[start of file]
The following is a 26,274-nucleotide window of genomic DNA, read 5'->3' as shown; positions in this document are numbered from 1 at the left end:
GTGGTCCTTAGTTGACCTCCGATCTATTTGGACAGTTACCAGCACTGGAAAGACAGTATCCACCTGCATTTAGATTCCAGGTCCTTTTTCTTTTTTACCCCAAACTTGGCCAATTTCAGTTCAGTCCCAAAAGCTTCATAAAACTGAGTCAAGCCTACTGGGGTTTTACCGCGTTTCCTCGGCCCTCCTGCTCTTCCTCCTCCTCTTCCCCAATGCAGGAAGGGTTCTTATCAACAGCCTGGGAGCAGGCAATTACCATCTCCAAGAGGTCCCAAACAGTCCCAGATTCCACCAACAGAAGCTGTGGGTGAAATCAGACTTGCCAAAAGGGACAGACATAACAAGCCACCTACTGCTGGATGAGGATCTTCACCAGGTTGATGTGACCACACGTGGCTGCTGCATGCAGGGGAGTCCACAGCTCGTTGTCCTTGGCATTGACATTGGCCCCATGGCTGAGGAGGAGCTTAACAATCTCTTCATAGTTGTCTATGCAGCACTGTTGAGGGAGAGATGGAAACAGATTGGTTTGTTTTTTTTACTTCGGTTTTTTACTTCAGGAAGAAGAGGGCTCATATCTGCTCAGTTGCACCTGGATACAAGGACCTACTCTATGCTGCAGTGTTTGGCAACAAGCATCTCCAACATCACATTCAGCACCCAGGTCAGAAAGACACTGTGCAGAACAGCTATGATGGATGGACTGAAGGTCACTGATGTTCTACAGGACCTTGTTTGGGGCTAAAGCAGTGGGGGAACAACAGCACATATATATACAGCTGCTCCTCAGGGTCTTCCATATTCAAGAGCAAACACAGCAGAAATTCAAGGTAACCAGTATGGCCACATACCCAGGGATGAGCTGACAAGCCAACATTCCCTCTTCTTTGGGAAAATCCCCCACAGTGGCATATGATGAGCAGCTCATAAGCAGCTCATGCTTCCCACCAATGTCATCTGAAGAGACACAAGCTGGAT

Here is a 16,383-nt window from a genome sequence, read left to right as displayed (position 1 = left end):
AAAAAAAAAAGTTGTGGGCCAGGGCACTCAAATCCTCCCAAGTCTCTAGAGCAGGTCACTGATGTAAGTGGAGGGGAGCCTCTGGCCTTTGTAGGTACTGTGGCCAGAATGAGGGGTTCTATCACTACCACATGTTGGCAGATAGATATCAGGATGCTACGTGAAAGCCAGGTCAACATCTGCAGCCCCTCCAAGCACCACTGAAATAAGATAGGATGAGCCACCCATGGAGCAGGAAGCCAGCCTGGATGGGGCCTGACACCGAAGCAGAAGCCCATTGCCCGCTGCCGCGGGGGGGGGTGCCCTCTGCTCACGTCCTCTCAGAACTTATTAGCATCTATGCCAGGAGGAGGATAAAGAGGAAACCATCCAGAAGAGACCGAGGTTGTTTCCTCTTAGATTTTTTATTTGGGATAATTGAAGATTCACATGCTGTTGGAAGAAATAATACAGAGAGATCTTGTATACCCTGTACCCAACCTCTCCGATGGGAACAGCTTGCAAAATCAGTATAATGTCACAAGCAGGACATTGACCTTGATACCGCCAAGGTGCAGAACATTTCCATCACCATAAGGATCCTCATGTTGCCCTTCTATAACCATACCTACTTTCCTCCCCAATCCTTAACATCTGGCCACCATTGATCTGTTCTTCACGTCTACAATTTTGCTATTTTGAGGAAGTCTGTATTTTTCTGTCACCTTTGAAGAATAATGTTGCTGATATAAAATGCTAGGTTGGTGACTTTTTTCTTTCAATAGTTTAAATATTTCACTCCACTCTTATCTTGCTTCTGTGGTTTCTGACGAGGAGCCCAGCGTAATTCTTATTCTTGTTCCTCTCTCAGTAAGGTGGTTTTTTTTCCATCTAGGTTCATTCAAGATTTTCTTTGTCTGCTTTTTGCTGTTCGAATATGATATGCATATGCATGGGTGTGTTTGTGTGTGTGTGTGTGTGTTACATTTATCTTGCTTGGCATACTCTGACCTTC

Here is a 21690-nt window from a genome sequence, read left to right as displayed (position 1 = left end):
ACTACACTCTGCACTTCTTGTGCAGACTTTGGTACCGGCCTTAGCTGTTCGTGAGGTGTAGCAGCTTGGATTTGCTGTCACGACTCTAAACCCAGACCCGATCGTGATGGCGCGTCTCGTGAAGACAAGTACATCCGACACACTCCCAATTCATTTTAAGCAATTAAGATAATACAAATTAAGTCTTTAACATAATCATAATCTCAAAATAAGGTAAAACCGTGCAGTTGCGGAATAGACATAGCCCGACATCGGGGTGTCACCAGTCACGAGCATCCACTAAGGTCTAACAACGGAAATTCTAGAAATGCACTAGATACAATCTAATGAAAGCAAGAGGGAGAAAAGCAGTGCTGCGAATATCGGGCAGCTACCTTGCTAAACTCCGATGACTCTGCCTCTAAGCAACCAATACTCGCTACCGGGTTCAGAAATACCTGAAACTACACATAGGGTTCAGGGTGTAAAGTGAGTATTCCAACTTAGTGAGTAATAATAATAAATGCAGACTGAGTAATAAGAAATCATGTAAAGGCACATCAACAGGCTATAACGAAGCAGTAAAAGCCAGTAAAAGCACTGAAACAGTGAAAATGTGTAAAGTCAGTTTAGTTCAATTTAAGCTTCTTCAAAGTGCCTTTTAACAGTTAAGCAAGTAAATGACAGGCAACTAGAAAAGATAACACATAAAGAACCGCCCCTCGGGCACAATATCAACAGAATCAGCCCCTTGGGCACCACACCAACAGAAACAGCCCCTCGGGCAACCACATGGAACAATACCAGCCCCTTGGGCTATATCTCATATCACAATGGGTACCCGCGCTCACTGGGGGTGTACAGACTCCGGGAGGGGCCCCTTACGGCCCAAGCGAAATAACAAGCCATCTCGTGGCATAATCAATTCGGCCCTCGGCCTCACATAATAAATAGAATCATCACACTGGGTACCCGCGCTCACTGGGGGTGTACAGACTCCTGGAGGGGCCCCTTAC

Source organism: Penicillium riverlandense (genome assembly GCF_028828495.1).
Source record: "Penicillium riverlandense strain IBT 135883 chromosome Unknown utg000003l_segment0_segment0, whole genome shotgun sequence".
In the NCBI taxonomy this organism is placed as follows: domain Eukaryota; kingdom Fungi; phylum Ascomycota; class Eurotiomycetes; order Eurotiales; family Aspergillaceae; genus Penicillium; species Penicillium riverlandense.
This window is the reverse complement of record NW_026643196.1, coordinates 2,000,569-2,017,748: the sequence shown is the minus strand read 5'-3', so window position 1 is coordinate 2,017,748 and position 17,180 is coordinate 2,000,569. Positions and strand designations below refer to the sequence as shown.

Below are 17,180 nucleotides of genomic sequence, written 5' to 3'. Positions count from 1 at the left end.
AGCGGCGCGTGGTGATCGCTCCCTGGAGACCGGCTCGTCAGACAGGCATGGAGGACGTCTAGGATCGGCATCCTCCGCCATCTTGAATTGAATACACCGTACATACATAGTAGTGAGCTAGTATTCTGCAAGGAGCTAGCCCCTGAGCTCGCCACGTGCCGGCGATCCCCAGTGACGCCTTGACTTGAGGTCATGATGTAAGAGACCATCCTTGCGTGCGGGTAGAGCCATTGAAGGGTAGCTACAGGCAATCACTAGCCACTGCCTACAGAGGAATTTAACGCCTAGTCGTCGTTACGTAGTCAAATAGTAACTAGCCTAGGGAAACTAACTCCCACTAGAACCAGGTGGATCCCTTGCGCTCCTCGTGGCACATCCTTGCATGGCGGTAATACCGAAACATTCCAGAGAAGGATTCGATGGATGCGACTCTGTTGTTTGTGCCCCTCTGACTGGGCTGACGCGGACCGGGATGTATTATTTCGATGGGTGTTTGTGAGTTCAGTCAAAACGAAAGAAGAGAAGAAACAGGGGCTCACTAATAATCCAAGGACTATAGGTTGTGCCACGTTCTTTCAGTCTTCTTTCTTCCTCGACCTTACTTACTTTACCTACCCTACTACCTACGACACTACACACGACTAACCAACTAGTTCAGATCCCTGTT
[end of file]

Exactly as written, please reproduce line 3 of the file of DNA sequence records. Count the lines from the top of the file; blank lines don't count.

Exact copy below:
Here is a 16,383-nt window from a genome sequence, read left to right as displayed (position 1 = left end):